Who needs Botox when you have bananas? That’s right: You can use a banana as an all-natural face mask that moisturizes your skin and leaves it looking and feeling softer. Mash up a medium-sized ripe banana into a smooth paste, then gently apply it to your face and neck. Let it set for 10-20 minutes, then rinse it off with cold water. Another popular mask recipe calls for 1/4 cup plain yogurt, 2 tablespoons honey, and 1 medium banana.
As a summer treat for friends and family, peel and cut four ripe bananas in half (across the middle). Stick a wooden ice-cream stick into the flat end of each piece. Place them all on a piece of wax paper, and then put it in the freezer. A few hours later, serve them up as simply yummy frozen banana-sicles. If you want to go all-out, quickly dip your frozen bananas in 6 ounces (170 grams) melted butterscotch or chocolate morsels (chopped nuts or shredded coconut are optional), then refreeze.
Banana leaves are commonly used in many Asian countries to wrap meat as it’s cooking to make it more tender. Some folks in these areas say the banana itself also has this ability. So the next time you fear the roast you’re cooking will turn tough on you, try softening it up by adding a ripe, peeled banana to the pan.
It may sound a bit like a lark, but using a banana peel is actually a great way to put the shine back into your silverware and leather shoes. First, remove any of the leftover stringy material from the inside of the peel, then just start rubbing the inside of the peel on your shoes or silver. When you’re done, buff up the object with a paper towel or soft cloth. You might even want to use this technique to restore your leather furniture. Test it on a small section first before you take on the whole chair.
Are the leaves on your houseplants looking dingy or dusty? Don’t bother misting them with water — that just spreads the dirt around. Rather, wipe down each leaf with the inside of a banana peel. It’ll remove all the gunk on the surface and replace it with a lustrous shine.
Are aphids attacking your rosebushes or other plants? Bury dried or cut-up banana peels an inch or two deep around the base of the aphid-prone plants, and soon the little suckers will pack up and leave. Don’t use whole peels or the bananas themselves, though; they tend to be viewed as tasty treats by raccoons, squirrels, gophers, rabbits, and other animals, who will just dig them up.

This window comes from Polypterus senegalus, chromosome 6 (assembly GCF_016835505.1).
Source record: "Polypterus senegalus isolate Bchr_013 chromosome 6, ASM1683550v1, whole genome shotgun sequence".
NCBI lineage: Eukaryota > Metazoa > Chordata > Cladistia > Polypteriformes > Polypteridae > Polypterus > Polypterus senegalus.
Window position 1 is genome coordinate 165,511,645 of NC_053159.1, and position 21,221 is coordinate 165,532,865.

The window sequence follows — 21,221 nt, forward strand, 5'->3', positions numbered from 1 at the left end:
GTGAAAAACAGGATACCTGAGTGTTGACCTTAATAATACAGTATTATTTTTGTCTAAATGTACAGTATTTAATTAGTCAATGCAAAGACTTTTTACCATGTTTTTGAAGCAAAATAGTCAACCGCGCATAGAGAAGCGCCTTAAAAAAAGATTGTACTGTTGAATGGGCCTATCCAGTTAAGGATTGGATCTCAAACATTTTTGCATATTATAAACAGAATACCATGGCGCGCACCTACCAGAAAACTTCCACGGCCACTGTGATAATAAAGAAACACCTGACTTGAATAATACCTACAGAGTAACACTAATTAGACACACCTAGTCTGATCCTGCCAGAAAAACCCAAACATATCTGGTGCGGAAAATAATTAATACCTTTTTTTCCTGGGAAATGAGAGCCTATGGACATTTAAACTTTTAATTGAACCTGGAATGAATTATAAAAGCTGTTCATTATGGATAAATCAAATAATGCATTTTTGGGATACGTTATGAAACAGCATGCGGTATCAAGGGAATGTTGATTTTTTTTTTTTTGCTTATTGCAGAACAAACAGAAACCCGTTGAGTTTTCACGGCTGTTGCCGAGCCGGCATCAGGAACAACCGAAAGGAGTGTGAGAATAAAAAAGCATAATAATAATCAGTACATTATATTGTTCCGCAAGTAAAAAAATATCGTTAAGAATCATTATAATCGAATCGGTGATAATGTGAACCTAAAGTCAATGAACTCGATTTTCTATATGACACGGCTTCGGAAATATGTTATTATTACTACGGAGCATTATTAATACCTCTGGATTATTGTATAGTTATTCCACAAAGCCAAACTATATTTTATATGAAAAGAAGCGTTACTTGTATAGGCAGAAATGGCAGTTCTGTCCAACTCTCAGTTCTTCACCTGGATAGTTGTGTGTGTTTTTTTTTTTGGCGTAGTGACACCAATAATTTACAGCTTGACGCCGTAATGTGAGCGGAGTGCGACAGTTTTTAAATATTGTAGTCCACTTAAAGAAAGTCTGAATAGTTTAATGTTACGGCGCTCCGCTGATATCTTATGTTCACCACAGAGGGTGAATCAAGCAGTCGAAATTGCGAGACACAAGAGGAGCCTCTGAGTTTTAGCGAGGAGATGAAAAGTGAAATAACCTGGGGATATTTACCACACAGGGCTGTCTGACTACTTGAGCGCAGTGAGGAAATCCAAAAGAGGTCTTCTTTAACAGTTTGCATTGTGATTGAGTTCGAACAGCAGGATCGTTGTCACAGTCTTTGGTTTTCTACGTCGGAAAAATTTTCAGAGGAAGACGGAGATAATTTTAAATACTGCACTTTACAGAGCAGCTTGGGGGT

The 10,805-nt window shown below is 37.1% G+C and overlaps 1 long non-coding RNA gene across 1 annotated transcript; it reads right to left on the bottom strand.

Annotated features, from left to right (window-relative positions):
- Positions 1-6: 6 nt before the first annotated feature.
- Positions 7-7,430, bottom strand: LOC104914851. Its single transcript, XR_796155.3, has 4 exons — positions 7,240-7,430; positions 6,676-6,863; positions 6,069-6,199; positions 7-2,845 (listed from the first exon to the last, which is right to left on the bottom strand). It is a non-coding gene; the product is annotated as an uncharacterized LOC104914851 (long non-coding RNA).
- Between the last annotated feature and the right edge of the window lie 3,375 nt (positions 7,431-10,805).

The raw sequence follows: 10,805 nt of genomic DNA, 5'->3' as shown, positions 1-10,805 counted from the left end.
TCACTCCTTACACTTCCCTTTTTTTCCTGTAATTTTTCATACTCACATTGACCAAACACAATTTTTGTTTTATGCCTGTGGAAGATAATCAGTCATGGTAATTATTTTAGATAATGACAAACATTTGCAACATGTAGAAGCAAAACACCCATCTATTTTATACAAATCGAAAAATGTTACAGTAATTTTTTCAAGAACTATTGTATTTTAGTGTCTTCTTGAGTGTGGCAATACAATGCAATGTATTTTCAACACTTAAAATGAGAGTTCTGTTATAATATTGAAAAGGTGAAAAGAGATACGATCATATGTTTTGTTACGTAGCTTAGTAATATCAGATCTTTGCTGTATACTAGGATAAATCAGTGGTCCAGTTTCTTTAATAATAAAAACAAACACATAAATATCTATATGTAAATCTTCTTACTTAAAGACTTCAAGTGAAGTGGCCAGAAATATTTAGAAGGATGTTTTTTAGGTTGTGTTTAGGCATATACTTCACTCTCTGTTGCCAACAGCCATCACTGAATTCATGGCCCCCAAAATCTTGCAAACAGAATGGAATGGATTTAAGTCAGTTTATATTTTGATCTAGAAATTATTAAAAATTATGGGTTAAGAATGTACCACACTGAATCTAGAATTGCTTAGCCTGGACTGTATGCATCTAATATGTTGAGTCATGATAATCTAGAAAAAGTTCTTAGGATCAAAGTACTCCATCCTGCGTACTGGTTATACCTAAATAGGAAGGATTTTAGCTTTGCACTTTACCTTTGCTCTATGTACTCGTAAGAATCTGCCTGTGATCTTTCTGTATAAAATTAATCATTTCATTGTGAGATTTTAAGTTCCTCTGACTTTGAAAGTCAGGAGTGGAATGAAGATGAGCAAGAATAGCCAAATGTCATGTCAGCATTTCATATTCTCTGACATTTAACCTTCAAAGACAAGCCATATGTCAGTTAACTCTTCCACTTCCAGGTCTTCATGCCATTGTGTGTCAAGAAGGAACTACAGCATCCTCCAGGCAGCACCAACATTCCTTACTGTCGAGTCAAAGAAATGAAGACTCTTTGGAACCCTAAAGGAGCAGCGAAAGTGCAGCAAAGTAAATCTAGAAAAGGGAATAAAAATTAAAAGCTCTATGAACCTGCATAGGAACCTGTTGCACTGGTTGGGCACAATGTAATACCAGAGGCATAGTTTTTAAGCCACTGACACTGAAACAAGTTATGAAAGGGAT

Banana peels, like the fruit itself, are rich in potassium — an important nutrient for both you and your garden. Dry out banana peels on screens during the winter months. In early spring, grind them up in a food processor or blender and use it as a mulch to give new plants and seedlings a healthy start. Many cultivars of roses and other plants, like staghorn ferns, also benefit from the nutrients found in banana peels; simply cut up some peels and use them as plant food around your established plants.
With their high content of potassium and phosphorus, whole bananas and peels are welcome additions to any compost pile — particularly in so-called compost tea recipes. The fruit breaks down especially fast in hot temperatures. But don’t forget to remove any glued-on tags from the peels, and be sure to bury bananas deep within your pile — otherwise they may simply turn out to be a meal for a four-legged visitor.
Bring more butterflies and various bird species to your backyard by putting out overripe bananas (as well as other fruits such as mangos, oranges, and papayas) on a raised platform. Punch a few holes in the bananas to make the fruit more accessible to the butterflies. Some enthusiasts swear by adding a drop of Gatorade to further mush things up. The fruit is also likely to attract more bees and wasps as well, so make sure that the plat-form is well above head level and not centrally located. Moreover, you’ll probably want to clear it off before sunset, to discourage visits from raccoons and other nocturnal creatures.